Our dangerous affair with alcohol
MORE than 80pc of Irish people know somebody who is being damaged by alcohol, according to a worrying new study.
Nearly one in three say they are concerned about the drinking habits of someone close to them -- but there is a huge reluctance to confront them about the problem.
Just one in 10 confessed they had the courage to advise a family member or friend that they need to control their drinking.
Alastair Campbell, the formidable former press secretary to ex-British prime minister Tony Blair, yesterday launched the study from the Reduce Your Alcohol Use campaign.
Mr Campbell opened up about his own battle with alcoholism and depression as he got behind the campaign.
The former spindoctor and journalist revealed: "In the past, I lived in a constant state of anxiety, abusing alcohol and trying to hide it from friends and family.
"Then one day I woke up in BMI Hospital in Glasgow, unaware of how I had gotten there. It took me a long time . . . before I could admit that I had a drinking problem.
"Alcohol dependence is a powerful and all-consuming disease that absolutely impacts your health, both physical and mental," he added.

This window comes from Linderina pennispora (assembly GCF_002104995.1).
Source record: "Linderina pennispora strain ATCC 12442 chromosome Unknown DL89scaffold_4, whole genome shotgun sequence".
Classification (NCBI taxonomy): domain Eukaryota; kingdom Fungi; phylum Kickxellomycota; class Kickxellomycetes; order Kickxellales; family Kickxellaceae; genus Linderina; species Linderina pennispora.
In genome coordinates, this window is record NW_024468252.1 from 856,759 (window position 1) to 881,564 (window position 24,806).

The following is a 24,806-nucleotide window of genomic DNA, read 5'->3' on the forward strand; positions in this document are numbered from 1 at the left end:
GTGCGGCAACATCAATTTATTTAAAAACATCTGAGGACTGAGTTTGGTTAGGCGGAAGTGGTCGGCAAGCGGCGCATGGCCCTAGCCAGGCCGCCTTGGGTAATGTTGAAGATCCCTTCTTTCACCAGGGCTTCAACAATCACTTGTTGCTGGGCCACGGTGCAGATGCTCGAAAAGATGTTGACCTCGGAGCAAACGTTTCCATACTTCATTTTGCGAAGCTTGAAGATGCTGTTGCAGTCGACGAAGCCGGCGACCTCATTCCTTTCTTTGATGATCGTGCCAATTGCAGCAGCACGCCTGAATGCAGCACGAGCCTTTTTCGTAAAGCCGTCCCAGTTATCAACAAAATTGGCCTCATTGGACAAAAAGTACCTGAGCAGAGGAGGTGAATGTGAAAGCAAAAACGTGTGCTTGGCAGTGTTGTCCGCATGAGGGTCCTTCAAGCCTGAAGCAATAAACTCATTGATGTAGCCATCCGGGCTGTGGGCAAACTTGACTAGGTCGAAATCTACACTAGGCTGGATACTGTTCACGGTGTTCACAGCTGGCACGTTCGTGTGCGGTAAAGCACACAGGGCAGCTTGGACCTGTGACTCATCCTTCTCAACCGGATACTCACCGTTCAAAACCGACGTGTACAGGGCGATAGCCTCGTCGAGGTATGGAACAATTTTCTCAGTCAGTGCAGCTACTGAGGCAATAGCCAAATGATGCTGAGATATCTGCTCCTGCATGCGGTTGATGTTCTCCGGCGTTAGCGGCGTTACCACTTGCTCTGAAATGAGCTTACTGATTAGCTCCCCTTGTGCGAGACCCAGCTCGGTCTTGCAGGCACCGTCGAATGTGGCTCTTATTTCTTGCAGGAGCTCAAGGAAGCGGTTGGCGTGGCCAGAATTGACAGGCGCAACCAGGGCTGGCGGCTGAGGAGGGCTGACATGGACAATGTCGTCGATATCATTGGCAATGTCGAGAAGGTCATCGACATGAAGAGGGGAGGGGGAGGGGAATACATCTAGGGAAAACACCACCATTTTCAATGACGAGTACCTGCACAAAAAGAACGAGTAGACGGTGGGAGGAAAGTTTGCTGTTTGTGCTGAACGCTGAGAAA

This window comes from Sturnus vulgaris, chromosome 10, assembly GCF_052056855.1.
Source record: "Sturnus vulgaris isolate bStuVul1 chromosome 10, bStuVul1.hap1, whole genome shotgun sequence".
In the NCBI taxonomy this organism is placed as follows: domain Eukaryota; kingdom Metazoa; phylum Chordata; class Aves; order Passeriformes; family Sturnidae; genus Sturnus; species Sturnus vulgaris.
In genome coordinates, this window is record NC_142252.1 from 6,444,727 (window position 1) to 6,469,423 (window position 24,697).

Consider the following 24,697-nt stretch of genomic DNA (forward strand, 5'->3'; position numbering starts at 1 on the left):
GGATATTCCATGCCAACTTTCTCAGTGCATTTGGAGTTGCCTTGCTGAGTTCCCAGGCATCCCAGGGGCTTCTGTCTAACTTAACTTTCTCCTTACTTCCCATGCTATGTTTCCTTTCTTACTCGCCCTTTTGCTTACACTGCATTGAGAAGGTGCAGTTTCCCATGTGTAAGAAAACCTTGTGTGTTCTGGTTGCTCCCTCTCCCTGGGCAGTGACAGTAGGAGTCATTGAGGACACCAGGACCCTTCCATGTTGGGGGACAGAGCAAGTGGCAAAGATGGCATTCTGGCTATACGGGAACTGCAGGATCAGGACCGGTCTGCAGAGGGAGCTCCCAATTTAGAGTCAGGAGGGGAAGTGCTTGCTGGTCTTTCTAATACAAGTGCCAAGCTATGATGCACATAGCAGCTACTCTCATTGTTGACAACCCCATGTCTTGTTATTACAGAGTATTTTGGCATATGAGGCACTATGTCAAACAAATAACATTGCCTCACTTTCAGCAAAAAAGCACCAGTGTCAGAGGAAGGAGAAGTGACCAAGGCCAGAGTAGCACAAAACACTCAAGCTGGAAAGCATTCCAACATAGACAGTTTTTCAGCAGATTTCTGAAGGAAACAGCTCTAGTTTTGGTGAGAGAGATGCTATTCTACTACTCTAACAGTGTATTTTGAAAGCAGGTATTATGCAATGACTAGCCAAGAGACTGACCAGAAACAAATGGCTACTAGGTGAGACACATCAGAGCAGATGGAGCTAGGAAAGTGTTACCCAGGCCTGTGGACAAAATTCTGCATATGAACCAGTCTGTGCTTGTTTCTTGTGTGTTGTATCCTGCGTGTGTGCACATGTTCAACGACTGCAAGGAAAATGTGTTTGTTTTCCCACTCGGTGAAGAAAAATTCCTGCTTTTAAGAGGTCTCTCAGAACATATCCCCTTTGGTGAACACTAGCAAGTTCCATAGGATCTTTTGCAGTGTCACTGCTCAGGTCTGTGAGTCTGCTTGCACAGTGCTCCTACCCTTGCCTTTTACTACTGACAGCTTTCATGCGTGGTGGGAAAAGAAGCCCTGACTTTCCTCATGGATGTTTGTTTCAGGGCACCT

He suffered his breakdown in the 1980s when he was working as a journalist but had overcome it by 1994 when he became spokesman for the then-Labour opposition leader Tony Blair. He became press chief in 1997 when a new government was formed.
His message to anyone battling the same demons was to "look for help and support or visit their GP for advice".
More than 1.2 million people in Ireland said they had seen the effects of harmful drinking either personally or among family and friends, according to the national survey on attitudes to drink.
Two in five know at least one person close to them who drinks every day, the survey findings from the pharmaceutical company Lundbeck found.
Dr Garrett McGovern, a GP specialising in substance misuse, said: "Alastair's story demonstrates that alcohol dependence is often hidden.
"Seemingly successful and in control people, are privately destroying themselves and their families. These problems will eventually become public and have an impact on wider society.
"Over a quarter of all injuries presenting in A&E are alcohol related and every night 2,000 acute hospital beds in Ireland are occupied by drinkers," he said.